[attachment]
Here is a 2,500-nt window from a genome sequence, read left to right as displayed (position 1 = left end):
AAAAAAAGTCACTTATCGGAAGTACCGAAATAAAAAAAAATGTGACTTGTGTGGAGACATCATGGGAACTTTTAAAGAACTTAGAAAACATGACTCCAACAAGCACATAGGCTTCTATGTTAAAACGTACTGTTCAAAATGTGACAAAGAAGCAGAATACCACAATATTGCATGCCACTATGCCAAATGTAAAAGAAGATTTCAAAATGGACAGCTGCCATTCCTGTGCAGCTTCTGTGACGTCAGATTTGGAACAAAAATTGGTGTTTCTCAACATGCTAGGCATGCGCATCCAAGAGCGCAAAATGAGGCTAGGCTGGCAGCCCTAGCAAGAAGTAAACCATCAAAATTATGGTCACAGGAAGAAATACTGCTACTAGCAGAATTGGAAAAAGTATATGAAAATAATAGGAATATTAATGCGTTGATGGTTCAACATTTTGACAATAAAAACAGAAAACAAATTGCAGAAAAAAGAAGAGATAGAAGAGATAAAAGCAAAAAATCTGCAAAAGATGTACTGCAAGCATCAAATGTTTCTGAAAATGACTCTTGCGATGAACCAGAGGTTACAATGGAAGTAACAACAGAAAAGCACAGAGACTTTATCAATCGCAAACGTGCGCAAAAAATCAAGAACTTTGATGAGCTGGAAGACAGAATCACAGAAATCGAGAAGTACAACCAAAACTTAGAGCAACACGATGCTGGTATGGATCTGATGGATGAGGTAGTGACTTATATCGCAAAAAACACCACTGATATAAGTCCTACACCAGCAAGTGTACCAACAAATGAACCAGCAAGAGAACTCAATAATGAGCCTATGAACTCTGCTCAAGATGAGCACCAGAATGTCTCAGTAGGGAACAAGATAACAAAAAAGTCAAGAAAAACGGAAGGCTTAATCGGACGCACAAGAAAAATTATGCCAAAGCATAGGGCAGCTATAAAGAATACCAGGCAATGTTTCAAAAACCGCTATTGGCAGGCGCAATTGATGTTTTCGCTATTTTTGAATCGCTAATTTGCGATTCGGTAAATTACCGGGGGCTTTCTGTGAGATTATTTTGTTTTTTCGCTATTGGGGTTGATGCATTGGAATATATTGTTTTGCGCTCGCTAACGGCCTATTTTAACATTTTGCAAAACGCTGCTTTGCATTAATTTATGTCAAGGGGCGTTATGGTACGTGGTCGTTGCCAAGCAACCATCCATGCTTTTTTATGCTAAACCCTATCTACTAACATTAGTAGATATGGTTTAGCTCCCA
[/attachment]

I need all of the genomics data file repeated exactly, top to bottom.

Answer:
Here is a 2,500-nt window from a genome sequence, read left to right as displayed (position 1 = left end):
AAAAAAAGTCACTTATCGGAAGTACCGAAATAAAAAAAAATGTGACTTGTGTGGAGACATCATGGGAACTTTTAAAGAACTTAGAAAACATGACTCCAACAAGCACATAGGCTTCTATGTTAAAACGTACTGTTCAAAATGTGACAAAGAAGCAGAATACCACAATATTGCATGCCACTATGCCAAATGTAAAAGAAGATTTCAAAATGGACAGCTGCCATTCCTGTGCAGCTTCTGTGACGTCAGATTTGGAACAAAAATTGGTGTTTCTCAACATGCTAGGCATGCGCATCCAAGAGCGCAAAATGAGGCTAGGCTGGCAGCCCTAGCAAGAAGTAAACCATCAAAATTATGGTCACAGGAAGAAATACTGCTACTAGCAGAATTGGAAAAAGTATATGAAAATAATAGGAATATTAATGCGTTGATGGTTCAACATTTTGACAATAAAAACAGAAAACAAATTGCAGAAAAAAGAAGAGATAGAAGAGATAAAAGCAAAAAATCTGCAAAAGATGTACTGCAAGCATCAAATGTTTCTGAAAATGACTCTTGCGATGAACCAGAGGTTACAATGGAAGTAACAACAGAAAAGCACAGAGACTTTATCAATCGCAAACGTGCGCAAAAAATCAAGAACTTTGATGAGCTGGAAGACAGAATCACAGAAATCGAGAAGTACAACCAAAACTTAGAGCAACACGATGCTGGTATGGATCTGATGGATGAGGTAGTGACTTATATCGCAAAAAACACCACTGATATAAGTCCTACACCAGCAAGTGTACCAACAAATGAACCAGCAAGAGAACTCAATAATGAGCCTATGAACTCTGCTCAAGATGAGCACCAGAATGTCTCAGTAGGGAACAAGATAACAAAAAAGTCAAGAAAAACGGAAGGCTTAATCGGACGCACAAGAAAAATTATGCCAAAGCATAGGGCAGCTATAAAGAATACCAGGCAATGTTTCAAAAACCGCTATTGGCAGGCGCAATTGATGTTTTCGCTATTTTTGAATCGCTAATTTGCGATTCGGTAAATTACCGGGGGCTTTCTGTGAGATTATTTTGTTTTTTCGCTATTGGGGTTGATGCATTGGAATATATTGTTTTGCGCTCGCTAACGGCCTATTTTAACATTTTGCAAAACGCTGCTTTGCATTAATTTATGTCAAGGGGCGTTATGGTACGTGGTCGTTGCCAAGCAACCATCCATGCTTTTTTATGCTAAACCCTATCTACTAACATTAGTAGATATGGTTTAGCTCCCA